January is on course to be the busiest month ever for Rightmove’s AIP service since its launch in 2022.

The appetite for new homeownership is being met with equal gusto from would-be sellers. The number of new homes coming to market is 15% higher than at the start of last year, following a record number of sellers launching their listings on Boxing Day.

Base rate holds while mortgage rates fall

The Bank of England made a majority decision to hold its base rate at 5.25% after its Monetary Policy Committee’s meeting on February 8th. This followed the surprise announcement that inflation has increased from 3.9% in November to 4% in December 2023.

However, one member of the MPC called for an immediate reduction in borrowing costs, suggesting that the central bank was moving closer to reducing the base rate in future meetings. Many anticipate a rate cut from as early as June, but the BOE has remained steadfast in that it would need to see further reductions to inflation before acting.

The Bank of England’s base rate is the primary indicator by which many banks and building societies adjust their mortgage deals. The higher the base rate, the higher mortgage interest rates. The current BOE base rate is the highest since the immediate aftermath of the 2008 Financial Crisis.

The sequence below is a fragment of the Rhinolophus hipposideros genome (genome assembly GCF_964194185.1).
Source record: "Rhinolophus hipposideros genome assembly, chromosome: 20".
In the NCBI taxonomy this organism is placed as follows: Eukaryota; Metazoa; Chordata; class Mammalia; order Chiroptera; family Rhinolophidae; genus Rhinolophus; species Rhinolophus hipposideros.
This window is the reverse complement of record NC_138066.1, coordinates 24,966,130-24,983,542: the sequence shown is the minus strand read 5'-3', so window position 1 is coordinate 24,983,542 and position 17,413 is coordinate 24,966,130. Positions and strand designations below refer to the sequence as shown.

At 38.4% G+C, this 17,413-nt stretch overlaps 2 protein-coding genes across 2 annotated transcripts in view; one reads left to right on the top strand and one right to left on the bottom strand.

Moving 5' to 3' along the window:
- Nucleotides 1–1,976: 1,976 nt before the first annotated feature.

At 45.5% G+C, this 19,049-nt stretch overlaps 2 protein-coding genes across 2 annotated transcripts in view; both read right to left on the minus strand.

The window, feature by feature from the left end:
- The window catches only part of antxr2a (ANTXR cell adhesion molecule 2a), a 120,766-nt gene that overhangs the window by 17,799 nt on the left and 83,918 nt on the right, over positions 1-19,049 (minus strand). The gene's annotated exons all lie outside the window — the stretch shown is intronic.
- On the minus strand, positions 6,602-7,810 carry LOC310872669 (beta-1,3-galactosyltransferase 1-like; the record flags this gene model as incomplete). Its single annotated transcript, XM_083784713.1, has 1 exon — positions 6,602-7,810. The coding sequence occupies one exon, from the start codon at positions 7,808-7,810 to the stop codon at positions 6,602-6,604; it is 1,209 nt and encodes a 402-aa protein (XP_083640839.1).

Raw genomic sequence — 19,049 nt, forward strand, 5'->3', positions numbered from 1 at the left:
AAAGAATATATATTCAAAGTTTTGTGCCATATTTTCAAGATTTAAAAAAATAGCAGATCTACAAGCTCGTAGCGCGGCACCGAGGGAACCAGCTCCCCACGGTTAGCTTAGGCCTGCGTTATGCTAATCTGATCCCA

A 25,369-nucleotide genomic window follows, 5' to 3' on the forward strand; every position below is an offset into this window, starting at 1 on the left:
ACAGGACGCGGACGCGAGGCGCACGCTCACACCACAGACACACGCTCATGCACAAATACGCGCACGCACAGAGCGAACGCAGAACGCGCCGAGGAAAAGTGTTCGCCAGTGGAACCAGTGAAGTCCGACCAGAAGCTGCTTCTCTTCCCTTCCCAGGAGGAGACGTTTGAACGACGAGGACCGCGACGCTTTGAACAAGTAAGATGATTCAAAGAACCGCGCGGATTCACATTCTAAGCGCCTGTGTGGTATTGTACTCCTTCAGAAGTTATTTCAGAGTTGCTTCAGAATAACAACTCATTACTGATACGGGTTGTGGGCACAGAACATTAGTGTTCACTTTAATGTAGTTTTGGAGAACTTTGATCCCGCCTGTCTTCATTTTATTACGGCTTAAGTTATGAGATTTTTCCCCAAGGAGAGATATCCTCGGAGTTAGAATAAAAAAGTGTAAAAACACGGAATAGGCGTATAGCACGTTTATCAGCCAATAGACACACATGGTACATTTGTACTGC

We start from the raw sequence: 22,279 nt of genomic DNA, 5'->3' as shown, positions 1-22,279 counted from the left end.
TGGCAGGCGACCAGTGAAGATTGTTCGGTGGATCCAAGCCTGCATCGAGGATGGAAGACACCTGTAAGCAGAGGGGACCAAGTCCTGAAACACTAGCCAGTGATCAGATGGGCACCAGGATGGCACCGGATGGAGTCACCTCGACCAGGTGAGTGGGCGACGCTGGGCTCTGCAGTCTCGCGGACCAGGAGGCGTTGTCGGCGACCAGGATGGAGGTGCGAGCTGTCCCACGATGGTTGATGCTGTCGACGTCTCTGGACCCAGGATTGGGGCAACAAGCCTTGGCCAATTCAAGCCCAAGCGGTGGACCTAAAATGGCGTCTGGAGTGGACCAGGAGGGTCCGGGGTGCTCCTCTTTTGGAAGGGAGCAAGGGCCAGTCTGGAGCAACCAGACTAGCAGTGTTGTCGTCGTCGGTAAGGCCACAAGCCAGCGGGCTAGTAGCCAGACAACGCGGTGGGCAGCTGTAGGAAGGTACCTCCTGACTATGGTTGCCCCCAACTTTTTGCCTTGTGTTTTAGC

But while the base rate remains intimidating, positive signs from the BOE, such as choosing to hold the base rate rather than increase it (as it had for 11 months in a row last year), and having managed to reduce inflation, have led to price falls in the mortgage market.

As of the 1st of February, current mortgage rates, according to Moneyfacts, are as follows:

  • 5.56% for 2-year fixed rate
  • 5.18% for 5-year fixed rate

The best mortgage deals remain those which are designed borrowers who can afford large deposits. These include five-year mortgages with interest rates below 3.99%, but with Loan-to-Values of 60%.

Richard Donnell, the Executive Director of Research at Zoopla, argues that while home sales will be encouraged by falling mortgage rates, their impact on house prices will be indifferent.

“Last year, mortgage rates fell to 4.2% in the first 3 months of the year, which supported sales volumes and led to only modest price falls. We expect current mortgage rates to have the same effect this year, supporting sales volumes rather than hugely impacting house prices.”

Summary: Full steam ahead?

So with January an apparent success, is it full steam ahead for the market? It’s hard to say but it feels like we’re on the right track.

If you’re thinking about selling your home this year, there’s one thing for certain: you need to get a swift start on your financing. Get a basic idea of your home’s value, or better yet, hear what the experts are saying. If you already have a keen estimate, always request an agreement in principle from a mortgage provider you’re considering.